Moffitt Cancer Center launches nationwide e-cigarette study
The use of electronic cigarettes ('e-cigarettes') has increased dramatically in recent years.
If life can make it here, it can make it anywhere
If the origin of life is common on other worlds, the universe should be a cosmic zoo full of complex multicellular organisms.
Climate tipping points: What do they mean for society?
The phrase 'tipping point' passed its own tipping point and caught fire after author Malcolm Gladwell's so-named 2000 book.
Physicists collide ultracold atoms to observe key quantum principle
Physicists from New Zealand's University of Otago have used steerable 'optical tweezers' to split minute clouds of ultracold atoms and slowly smash them together to directly observe a key theoretical principle of quantum mechanics.
Study explains how a protein deficiency causes spinal muscular atrophy
Research that reveals what goes wrong in SMA and suggests that a mild version of the same genetic defect may protect relatives against infection, which could explain why SMA is a relatively common disease.
When kids learn to conserve energy, their behavior also spreads to parents
Girl Scouts and their parents reported increases in energy-saving behaviors, such as turning off power strips at night and washing clothes in cold water, after the children participated in an intervention program, according to a study published today in the journal Nature Energy.
Open chromatin profiling key to identifying leukemia cells of origin
Researchers have found a precise and reliable way -- whole-genome profiling of open chromatin -- to identify the kind of cell that leads to a given case of leukemia, a valuable key to cancer prognosis and outcome.
Academic female physicians paid less than male counterparts
Female academic physicians at public medical schools had lower average salaries than their male counterparts, a disparity that was only partly accounted for by age, experience, medical specialty, faculty rank and other factors, according to an article published online by JAMA Internal Medicine.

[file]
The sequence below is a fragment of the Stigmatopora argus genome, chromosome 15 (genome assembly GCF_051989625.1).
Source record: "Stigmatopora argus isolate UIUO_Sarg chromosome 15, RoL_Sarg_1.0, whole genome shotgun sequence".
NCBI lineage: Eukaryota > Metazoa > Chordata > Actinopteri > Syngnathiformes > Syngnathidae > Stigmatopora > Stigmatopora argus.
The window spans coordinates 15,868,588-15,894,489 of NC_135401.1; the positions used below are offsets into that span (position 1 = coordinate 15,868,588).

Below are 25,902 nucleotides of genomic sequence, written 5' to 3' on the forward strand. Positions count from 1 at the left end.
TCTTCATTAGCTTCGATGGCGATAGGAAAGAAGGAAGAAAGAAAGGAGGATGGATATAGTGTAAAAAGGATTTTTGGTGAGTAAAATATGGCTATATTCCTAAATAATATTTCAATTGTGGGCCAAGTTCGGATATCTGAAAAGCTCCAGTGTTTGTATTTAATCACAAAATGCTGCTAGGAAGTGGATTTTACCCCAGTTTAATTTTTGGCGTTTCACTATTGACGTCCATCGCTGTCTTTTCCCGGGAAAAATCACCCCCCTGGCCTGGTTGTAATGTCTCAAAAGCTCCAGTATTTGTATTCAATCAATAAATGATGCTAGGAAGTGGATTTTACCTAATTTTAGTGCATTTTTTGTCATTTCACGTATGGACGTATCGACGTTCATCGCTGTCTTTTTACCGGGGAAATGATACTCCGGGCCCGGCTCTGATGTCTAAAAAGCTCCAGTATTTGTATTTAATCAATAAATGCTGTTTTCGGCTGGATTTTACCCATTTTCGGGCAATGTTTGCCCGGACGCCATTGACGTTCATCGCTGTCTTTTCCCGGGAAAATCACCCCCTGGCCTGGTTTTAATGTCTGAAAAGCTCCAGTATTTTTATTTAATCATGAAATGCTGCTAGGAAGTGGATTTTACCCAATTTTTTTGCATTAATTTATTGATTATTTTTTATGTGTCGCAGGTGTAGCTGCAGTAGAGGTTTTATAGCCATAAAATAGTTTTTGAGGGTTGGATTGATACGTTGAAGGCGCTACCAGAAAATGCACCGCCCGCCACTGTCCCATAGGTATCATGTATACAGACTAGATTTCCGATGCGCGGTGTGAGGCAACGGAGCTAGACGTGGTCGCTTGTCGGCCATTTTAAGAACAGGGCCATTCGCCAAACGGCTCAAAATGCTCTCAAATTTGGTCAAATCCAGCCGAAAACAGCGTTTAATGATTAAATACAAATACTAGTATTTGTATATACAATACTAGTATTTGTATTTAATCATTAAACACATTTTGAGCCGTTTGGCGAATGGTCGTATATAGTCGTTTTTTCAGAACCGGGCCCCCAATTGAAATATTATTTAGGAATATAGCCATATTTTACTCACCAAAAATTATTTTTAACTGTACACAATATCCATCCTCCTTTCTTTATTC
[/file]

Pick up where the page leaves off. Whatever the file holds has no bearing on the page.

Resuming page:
Best Science Podcasts 2019

We have hand picked the best science podcasts for 2019. Sit back and enjoy new science podcasts updated daily from your favorite science news services and scientists.
Now Playing: TED Radio Hour

Anthropomorphic
Do animals grieve? Do they have language or consciousness? For a long time, scientists resisted the urge to look for human qualities in animals. This hour, TED speakers explore how that is changing. Guests include biological anthropologist Barbara King, dolphin researcher Denise Herzing, primatologist Frans de Waal, and ecologist Carl Safina.
Now Playing: Science for the People

#534 Bacteria are Coming for Your OJ
What makes breakfast, breakfast? Well, according to every movie and TV show we've ever seen, a big glass of orange juice is basically required. But our morning grapefruit might be in danger. Why? Citrus greening, a bacteria carried by a bug, has infected 90% of the citrus groves in Florida. It's coming for your OJ. We'll talk with University of Maryland plant virologist Anne Simon about ways to stop the citrus killer, and with science writer and journalist Maryn McKenna about why throwing antibiotics at the problem is probably not the solution. Related links: A Review of the Citrus Greening...